DIS­PLAY AMAZ­ING ART­WORK

The Weekend Post - Cairns Eye - - Front Page -

Us­ing tex­ture can add depth and tone to a colour scheme, but how do you work it into a room? Tex­ture plays with nat­u­ral and ar­ti­fi­cial light to change the colour of any item and give it depth. It also adds in­ter­est to a room.

On a per­fectly flat sur­face light bounces in one di­rec­tion and this is how you get an added shine on a sur­face. With any tex­tured or sur­face vari­a­tion, light shoots off in a num­ber of di­rec­tions (not seen to the naked eye) but it means you are see­ing how light in­ter­acts in a 3D way.

Yes this is tech­ni­cal but it is sim­ple light re­frac­tion that adds depth in­stantly on a non-flat sur­face. For sur­faces that have deeper tex­tures, such as fab­rics, rugs and car­pets, this traps light and cre­ates lit­tle ‘caves’ of dark­ness in the fi­bres.

This cre­ates great tonal dif­fer­ences in a sur­face.

You can have just one colour in a fab­ric, but be­cause fi­bres move and sit in dif­fer­ent di­rec­tions, you are hav­ing mul­ti­ple di­rec­tions of light shoot­ing in mul­ti­ple di­rec­tions.

This means you can have one colour in sev­eral ap­pli­ca­tions – a hard bench sur­face, a low-pile rug or an open weave on a couch – and you will get great tonal vari­a­tions in the room with­out colours clash­ing be­cause in the end you have one colour.

So how does tex­ture cre­ate in­ter­est? Well, we all get pretty bored with a flat sur­face. Yes, it is neat and stream­lined, but if we have a pure flat sur­face on ev­ery­thing, the room be­comes clin­i­cal and bland.

Tex­ture adds ‘move­ment’ to a room. It gives lines and un­du­la­tions for the eye to fol­low. Once you have the vis­ual in­ter­est it is hu­man na­ture to see how it feels and you make a ‘con­nec­tion’. WOR DS : T R AC E Y HO R D E R N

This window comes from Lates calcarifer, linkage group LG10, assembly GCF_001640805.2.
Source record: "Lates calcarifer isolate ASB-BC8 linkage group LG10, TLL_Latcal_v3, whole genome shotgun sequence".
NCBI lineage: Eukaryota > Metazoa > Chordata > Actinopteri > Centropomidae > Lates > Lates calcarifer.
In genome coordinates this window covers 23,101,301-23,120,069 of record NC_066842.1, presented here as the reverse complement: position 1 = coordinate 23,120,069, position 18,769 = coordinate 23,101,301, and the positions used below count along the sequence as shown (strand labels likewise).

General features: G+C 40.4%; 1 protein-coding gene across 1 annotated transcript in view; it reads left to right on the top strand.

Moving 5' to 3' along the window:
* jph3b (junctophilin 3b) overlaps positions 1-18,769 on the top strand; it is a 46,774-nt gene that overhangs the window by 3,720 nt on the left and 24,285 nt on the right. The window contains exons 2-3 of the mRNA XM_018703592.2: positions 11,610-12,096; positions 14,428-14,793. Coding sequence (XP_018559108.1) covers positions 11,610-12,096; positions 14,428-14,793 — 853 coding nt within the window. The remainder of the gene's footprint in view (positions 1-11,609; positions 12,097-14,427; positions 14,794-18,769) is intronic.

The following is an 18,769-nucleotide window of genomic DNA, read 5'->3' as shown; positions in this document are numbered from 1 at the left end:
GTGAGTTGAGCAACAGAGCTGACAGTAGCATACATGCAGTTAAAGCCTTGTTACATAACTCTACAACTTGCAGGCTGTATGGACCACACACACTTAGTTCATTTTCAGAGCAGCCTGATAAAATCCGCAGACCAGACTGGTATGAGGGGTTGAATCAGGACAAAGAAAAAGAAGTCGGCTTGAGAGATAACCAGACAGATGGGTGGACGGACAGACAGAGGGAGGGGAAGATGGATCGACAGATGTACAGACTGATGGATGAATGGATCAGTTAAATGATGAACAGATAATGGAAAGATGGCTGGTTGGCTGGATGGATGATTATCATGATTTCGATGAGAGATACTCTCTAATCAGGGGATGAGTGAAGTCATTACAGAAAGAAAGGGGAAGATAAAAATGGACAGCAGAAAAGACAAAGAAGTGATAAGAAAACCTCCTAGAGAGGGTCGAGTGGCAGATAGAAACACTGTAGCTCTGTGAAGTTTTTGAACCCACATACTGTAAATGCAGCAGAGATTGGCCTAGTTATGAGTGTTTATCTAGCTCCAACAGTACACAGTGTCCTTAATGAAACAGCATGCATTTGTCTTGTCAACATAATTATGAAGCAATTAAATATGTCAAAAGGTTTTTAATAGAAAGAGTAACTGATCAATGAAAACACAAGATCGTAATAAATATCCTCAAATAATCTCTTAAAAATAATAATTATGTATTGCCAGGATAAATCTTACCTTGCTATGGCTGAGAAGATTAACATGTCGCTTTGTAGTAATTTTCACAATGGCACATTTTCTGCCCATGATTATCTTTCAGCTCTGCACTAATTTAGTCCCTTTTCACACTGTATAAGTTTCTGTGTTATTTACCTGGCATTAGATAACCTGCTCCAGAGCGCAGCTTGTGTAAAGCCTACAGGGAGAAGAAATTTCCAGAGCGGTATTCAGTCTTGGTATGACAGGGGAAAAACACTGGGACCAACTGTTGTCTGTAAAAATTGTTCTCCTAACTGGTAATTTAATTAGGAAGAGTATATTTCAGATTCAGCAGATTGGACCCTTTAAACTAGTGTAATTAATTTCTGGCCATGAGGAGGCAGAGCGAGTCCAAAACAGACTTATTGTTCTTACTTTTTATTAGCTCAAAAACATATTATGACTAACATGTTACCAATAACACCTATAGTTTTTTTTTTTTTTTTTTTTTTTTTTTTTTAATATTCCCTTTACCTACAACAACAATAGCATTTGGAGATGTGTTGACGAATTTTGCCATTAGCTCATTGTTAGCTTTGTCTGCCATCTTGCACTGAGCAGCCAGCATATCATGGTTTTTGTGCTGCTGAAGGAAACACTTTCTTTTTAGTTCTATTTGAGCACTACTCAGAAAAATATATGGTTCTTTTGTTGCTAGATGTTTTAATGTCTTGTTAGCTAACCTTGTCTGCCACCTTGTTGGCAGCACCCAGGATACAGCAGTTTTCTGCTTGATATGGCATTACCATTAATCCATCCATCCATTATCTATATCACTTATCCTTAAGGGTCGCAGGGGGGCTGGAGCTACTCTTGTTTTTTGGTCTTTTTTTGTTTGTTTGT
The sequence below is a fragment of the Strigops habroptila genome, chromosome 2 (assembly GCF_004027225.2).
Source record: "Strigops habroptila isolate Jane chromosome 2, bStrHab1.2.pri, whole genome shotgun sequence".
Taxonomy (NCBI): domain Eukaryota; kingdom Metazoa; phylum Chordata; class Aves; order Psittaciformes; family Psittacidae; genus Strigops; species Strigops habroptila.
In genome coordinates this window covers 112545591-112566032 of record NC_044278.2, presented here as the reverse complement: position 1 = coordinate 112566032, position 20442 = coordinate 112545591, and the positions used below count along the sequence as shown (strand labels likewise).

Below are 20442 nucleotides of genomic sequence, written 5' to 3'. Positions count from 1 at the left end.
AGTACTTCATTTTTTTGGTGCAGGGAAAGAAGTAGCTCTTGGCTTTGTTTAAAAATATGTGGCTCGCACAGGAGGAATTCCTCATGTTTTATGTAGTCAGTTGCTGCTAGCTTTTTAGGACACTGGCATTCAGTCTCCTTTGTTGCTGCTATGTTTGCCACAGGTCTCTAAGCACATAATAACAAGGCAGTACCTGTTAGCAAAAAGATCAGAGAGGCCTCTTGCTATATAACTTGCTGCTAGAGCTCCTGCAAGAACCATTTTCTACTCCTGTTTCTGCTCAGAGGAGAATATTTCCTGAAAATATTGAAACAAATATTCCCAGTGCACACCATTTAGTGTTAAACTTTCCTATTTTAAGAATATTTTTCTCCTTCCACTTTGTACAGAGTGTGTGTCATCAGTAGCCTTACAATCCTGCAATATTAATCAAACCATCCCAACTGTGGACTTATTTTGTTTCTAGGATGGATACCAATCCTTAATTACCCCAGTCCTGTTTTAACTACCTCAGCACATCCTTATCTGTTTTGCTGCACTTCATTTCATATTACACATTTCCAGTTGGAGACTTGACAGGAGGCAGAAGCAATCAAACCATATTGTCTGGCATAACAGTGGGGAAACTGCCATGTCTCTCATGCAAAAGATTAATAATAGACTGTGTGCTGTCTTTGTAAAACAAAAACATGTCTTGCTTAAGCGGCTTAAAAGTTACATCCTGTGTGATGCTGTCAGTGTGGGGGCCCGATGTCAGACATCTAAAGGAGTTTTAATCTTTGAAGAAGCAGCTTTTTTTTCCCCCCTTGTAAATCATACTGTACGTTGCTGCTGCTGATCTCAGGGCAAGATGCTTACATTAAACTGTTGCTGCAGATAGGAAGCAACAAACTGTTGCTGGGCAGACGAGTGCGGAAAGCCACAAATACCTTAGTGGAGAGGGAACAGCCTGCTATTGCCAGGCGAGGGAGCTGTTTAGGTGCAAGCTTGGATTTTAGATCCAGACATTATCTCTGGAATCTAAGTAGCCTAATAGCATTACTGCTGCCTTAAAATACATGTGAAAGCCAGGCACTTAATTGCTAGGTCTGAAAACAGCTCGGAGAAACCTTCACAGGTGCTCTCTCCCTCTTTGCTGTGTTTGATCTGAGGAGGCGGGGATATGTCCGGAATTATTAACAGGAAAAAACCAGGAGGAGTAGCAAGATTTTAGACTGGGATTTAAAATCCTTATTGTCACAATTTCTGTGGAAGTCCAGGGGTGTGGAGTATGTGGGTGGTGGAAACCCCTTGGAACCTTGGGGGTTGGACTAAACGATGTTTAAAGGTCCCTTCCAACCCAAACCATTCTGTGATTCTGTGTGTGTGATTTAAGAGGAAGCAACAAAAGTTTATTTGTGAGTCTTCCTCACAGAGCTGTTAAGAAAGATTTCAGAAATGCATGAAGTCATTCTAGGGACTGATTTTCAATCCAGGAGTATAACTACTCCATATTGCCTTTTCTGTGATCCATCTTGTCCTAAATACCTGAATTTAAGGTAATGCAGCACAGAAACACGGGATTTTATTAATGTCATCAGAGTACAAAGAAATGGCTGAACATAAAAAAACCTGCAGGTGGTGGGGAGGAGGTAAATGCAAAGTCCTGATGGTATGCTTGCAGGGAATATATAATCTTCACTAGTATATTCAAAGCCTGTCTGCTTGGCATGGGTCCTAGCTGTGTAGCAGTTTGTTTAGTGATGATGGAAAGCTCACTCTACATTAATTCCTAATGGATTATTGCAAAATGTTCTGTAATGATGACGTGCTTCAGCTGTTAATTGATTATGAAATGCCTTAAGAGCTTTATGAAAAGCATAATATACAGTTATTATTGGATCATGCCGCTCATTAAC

I once had an es­pe­cially pre­ten­tious friend who worked as a stylist and in­te­rior de­signer. She had this par­tic­u­lar word that she would pro­nounce with a fake over-the-top English ac­cent; “Oh what a lovely ar­range­ment (ahh-ron­nggg-mont)”. This was pro­claimed when­ever she came across an ar­range­ment or in­te­rior set­ting she deemed in­ter­est­ing or stylish.

I still laugh as I hear that ridicu­lous voice in my head, but there re­ally is an art to ar­rang­ing spa­ces, in­clud­ing art­works and decor items. Like many great art forms, styling, de­sign­ing or ar­rang­ing any space or home is as much about break­ing the rules. But as with all art forms, you do need to know the rules be­fore you can suc­cess­fully break them.

For in­stance, when hang­ing art pieces, al­ways aim to hang the art­work at eye level. How­ever, if you hang a larger piece of art at a lower height, this can have a spec­tac­u­lar, more dra­matic ef­fect, es­pe­cially if it co-or­di­nates and is tied-in with a piece of fur­ni­ture, such as a sofa.

One of my pet aver­sions when it comes to hang­ing art is hang­ing tiny pieces on huge walls. This is where the won­der­ful tra­di­tion of cre­at­ing a clus­ter of art­works can re­ally work.

With­out doubt, the most mem­o­rable homes and ar­range­ments also in­clude those that in­tro­duce un­ex­pected el­e­ments. For in­stance a glass box or cloche over an un­usual or an­tique piece al­most al­ways in­spires in­ter­est. You can even use light boxes, or hand-dipped gold leaf framed pieces as these cre­ate drama, orig­i­nal­ity and fo­cus, which re­ally is the point of any ar­range­ment – how­ever you pro­nounce it.

Newspapers in English

Newspapers from Australia

© PressReader. All rights reserved.